The Shed’s board of directors. From left: Andres Santo Domingo, Diane Von Furstenberg, Benjamin F. Needell, Marigay Mckee, Daniel L. Doctoroff, Stephen M. Ross, Deborah Winshel, Gale Brewer, Christina Miller, Christina Weiss Lurie, Dasha Zhukova, Lew Frankfort, Debbie August, Jonathan M. Tisch, Alex Poots, Darla Moore, Jed Walentas. At top: Colby Mugrabi, Harvey Spevak.
In the fundraising rat race of New York City nonprofits, a $550 million inaugural campaign has the potential to raise people’s hackles. It can be argued that every board member the Shed gains is one another arts organization loses. But Doctoroff insists this is something he went out of his way to avoid. “Most of the people involved were not traditional funders of cultural institutions,” he says. The board members at competing institutions don’t think it’s so simple. One, who asked not to be named, says, “The people aren’t interested in funding other projects now,” and some say that involvement with the Shed has led its board members to decline engagement elsewhere.
A board member of two other New York arts organizations asks who is on the Shed’s board, and when I’ve listed just five names interrupts me: “We’re done! There’s your $500 million. What is this, rocket science?” Doctoroff describes Shed donors as “people who see themselves as kind of disruptive,” like the institution’s programming, and refers to the nonprofit as “the first 21st-century cultural startup.” That view is what attracted board vice chair Jon Tisch, chairman and CEO of Loews Hotels. When Doctoroff pitched the idea to his friend in 2012, Tisch went home and told his wife Lizzie, “This is a project we need to be a part of.” They made their initial commitment within 24 hours. “The Shed, to us, represents the future of New York,” says Jon Tisch.
The Shed, a new arts center opening April 5 in Manhattan, is as interesting outside as in. The $475 million building was designed by Diller Scofidio + Renfro and the Rockwell group.
A recent arrival in New York, Dasha Zhukova was approached by von Furstenberg and Bloomberg about the Shed several years ago, but, she says, “the vision really solidified for me when Alex Poots came on board.” Zhukova, who founded the Garage Museum of Contemporary Art in Moscow, had her pick of the city’s cultural centers (a board member of one competing institution says her board “would have killed” to have Zhukova), but she was attracted to the Shed because of its multidisciplinary focus.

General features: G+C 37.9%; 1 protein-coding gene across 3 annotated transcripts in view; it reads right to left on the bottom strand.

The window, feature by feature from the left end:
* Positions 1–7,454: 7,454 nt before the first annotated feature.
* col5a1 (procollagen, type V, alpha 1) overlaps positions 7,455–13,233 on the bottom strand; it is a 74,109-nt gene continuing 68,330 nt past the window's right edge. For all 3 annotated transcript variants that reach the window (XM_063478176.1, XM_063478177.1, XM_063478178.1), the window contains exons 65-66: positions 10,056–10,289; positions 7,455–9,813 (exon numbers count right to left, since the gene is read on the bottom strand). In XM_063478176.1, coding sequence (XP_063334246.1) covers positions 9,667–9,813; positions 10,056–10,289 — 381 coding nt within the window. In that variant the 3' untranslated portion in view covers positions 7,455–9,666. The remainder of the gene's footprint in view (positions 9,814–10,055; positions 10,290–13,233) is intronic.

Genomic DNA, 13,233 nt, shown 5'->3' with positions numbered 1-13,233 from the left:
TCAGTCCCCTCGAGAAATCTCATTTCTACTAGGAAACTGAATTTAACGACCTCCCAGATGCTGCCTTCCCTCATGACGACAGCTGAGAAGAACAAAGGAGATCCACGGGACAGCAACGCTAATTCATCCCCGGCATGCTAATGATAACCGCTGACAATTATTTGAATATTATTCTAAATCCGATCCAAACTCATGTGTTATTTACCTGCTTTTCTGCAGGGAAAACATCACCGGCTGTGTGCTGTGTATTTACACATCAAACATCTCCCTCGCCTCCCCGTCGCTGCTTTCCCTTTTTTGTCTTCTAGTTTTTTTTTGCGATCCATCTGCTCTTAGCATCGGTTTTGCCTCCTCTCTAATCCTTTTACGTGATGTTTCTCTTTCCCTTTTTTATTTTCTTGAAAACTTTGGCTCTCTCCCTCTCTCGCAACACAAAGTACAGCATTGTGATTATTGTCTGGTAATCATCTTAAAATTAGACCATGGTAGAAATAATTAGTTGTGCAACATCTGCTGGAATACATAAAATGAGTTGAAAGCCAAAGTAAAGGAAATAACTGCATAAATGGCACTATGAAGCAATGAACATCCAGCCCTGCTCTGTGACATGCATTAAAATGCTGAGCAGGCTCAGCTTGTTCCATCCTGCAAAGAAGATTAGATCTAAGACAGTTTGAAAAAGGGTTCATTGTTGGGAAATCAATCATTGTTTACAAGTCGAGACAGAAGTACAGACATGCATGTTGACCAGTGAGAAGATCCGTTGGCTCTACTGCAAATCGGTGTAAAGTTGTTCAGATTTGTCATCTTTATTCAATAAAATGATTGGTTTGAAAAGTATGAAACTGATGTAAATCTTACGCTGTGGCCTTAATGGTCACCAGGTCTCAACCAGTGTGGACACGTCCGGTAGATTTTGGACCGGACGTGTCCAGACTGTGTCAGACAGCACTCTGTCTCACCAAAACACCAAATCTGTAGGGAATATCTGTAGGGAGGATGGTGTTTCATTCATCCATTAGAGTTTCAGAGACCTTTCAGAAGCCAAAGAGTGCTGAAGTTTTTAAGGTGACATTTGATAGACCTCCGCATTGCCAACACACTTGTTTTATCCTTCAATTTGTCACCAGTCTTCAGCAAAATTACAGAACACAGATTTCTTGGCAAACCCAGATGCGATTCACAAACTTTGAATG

“The program is experiential,” she explains, “which is something that people are craving these days.” Underscoring the Shed’s appeal, Zhukova notes the difference between working with the Shed and with the Metropolitan Museum of Art, where she’s also a board member. “Just as the building of the Shed is very nimble, the experience on the board feels a bit more nimble as well,” she says. “The Met has a huge board; it’s an encyclopedic museum, so it’s just a completely different process.”
"You won’t go to the Shed for Hudson Yards. You’ll go for the building and the programming."
Still, some wonder whether billionaire-backed cultural institutions like the Shed, or Barry Diller’s $250 million man-made island, Pier 55 (set to open in 2020), or Ronald Perelman’s anticipated performing arts center at the new World Trade Center, are needed in a city with so many already. A curator from one New York museum says he’s not alone in wondering why the city has put so much money into the Shed when there are so many institutions struggling to survive.
Others wonder whether there’s enough attention to go around. When Renée Fleming, who will co-star in the Shed-commissioned Norma Jeane Baker of Troy, a dramatic musical work exploring the lives of both Helen of Troy and Marilyn Monroe, is asked about cannibalism in fundraising, she says, “I worry more about cannibalizing audiences… The new, bright shiny thing is always attractive.” But Rebecca Robertson, founding president and executive producer of the Park Avenue Armory, dismisses such fears. “When we started we got the same criticisms,” she says, but she has never heard a complaint from another institution. “There’s talent, money, and audience to go around.”
Poots is sensitive to these concerns; he says that when he joined the Shed he met with most of New York’s cultural leaders. While many were, in his words, “rightly suspicious because there was no mission,” Poots found that lack of direction liberating. In fact, when he came on in 2015, construction had been underway for three years, but he made significant, expensive changes, nixing a planned restaurant to make room for a rehearsal space and studios for local artists. “I wanted the Shed to be part of the solution to the problem of gentrification,” he says, describing literary and dance programs for young people and a commissioning program for New York City artists that have not yet received major institutional support.